Let’s face it, people need heroes. Someone to look up to and emulate. Today, sports and movie stars are the prevailing heroes of the young, but it wasn’t always that way.
Growing up, I went through phases of life where my heroes changed, but they were always there. In the fifties I wanted to be a cowboy, like the Lone Ranger, Roy Rogers or even John Wayne. Then America went into space and I wanted to be like Alan Shepard. As I got older (sixteen), I wanted to be a Rock Star, like John Fogerty of Creedence Clearwater Revival, and I even had one high school friend who wanted to be a hippie. Yes, a very wide spread, but remember, in the fifties and sixties, the times, they were a changing.
Back to Grade School
In elementary school, I learned about Daniel Boone, Davy Crockett, and other frontiersmen and decided I wanted to join their ranks. There was only one problem—most of the U.S. was discovered, mapped, and had paved roads. What was a young boy to do?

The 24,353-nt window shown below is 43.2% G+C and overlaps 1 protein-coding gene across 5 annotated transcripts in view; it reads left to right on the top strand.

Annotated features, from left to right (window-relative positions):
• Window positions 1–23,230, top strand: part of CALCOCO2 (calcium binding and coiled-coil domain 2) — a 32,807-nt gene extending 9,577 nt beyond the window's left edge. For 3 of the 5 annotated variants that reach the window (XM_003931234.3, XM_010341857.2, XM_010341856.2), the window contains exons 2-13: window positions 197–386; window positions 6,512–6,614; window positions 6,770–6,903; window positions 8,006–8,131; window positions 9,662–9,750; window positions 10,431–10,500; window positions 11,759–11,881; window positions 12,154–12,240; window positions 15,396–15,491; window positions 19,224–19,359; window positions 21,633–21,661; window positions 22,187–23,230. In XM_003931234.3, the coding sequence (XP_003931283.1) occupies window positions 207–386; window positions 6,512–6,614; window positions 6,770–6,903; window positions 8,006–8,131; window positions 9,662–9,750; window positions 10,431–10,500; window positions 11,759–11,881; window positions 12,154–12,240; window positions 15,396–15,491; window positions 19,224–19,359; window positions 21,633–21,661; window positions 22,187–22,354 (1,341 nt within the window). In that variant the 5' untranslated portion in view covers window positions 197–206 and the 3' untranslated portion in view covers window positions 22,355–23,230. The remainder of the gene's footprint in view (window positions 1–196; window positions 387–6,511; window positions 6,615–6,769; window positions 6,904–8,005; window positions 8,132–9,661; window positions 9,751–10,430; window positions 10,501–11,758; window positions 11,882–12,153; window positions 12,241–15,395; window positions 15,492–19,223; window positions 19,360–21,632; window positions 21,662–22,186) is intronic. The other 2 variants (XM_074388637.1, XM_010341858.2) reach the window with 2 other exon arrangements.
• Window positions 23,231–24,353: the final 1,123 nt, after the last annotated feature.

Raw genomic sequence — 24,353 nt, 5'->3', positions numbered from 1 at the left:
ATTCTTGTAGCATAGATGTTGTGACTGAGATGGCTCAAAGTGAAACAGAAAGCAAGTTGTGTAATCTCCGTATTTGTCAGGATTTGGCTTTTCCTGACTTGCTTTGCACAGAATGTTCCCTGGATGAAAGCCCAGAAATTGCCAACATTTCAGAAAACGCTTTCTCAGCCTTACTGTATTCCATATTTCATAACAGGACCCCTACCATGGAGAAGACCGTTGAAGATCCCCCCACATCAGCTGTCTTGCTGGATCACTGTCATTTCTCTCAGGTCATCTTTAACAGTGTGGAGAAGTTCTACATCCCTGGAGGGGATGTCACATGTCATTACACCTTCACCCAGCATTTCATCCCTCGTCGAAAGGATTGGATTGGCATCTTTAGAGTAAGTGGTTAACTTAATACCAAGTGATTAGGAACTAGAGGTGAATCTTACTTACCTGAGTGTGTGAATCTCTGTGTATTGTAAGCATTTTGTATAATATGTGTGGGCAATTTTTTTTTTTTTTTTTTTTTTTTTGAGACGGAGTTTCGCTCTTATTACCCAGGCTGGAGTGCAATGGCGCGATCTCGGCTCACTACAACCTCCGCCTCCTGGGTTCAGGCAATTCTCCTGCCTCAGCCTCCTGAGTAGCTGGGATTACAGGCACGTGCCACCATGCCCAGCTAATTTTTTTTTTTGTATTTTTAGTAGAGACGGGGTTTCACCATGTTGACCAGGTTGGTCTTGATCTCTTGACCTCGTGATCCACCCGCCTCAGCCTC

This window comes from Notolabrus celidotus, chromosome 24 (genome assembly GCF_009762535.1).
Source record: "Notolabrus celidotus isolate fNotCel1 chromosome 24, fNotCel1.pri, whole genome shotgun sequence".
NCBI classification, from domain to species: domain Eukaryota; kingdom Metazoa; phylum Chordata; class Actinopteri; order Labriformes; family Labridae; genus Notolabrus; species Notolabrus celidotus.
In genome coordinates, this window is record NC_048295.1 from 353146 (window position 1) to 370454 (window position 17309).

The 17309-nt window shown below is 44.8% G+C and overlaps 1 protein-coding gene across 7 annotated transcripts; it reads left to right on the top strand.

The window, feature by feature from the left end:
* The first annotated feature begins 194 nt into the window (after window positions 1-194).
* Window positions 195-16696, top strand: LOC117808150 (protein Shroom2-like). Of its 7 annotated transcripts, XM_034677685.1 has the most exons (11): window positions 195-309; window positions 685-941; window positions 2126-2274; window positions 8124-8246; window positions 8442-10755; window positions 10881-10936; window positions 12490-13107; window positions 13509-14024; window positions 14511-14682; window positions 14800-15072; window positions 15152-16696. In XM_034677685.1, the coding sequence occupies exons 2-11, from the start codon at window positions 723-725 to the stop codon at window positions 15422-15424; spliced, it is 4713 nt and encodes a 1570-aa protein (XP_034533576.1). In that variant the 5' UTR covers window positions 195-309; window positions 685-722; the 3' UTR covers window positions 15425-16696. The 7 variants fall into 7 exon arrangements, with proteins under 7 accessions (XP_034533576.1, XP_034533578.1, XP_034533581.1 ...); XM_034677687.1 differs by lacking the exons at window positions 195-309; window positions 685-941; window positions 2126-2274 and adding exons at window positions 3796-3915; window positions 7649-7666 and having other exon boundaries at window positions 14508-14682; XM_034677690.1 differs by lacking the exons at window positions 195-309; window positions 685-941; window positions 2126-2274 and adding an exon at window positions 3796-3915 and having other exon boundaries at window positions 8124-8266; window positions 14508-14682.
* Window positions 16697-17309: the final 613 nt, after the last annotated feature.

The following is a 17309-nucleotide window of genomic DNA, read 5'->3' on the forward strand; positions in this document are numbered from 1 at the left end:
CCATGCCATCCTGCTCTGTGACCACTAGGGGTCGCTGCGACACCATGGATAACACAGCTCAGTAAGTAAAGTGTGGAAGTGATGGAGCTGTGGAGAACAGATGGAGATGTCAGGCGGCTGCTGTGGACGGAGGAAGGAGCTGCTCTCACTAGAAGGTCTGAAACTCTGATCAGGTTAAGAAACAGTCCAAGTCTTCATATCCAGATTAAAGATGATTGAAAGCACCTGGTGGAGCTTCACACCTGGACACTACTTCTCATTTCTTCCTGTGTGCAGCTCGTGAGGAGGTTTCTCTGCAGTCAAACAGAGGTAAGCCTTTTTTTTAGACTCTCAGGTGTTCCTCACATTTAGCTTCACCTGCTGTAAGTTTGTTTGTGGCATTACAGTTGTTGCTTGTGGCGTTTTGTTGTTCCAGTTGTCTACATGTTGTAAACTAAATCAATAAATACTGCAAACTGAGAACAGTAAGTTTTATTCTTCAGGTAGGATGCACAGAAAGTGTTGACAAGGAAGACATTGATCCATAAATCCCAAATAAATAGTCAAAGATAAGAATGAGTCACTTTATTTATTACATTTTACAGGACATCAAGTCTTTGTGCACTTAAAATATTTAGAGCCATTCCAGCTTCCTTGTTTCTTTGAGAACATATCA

Read! I read every book I could on these and other men who explored much of this country. They wandered, fought, and camped out almost every night (I was twelve, so camping out was desirable). Most of them even suffered hardships, but they always prevailed. They were bigger than life, like the heroes in a Louis L’Amour novel, and they changed the face of who we are today.
Heroes. They are special in our memories. Some even continue in importance, like the men at The Alamo. Reading about The Alamo is where I learned another lesson about heroes. Heroes are men and women bound by honor, integrity, and passion, willing to be right against huge odds.
Yesterday, March 6th, was the 171st anniversary of the fall of The Alamo and it got me to thinking about all those heroes from my youth.
It makes me stop and think about life and how I match up with my heroes.
(Apologies to Willie Nelson for the title. I couldn’t resist.)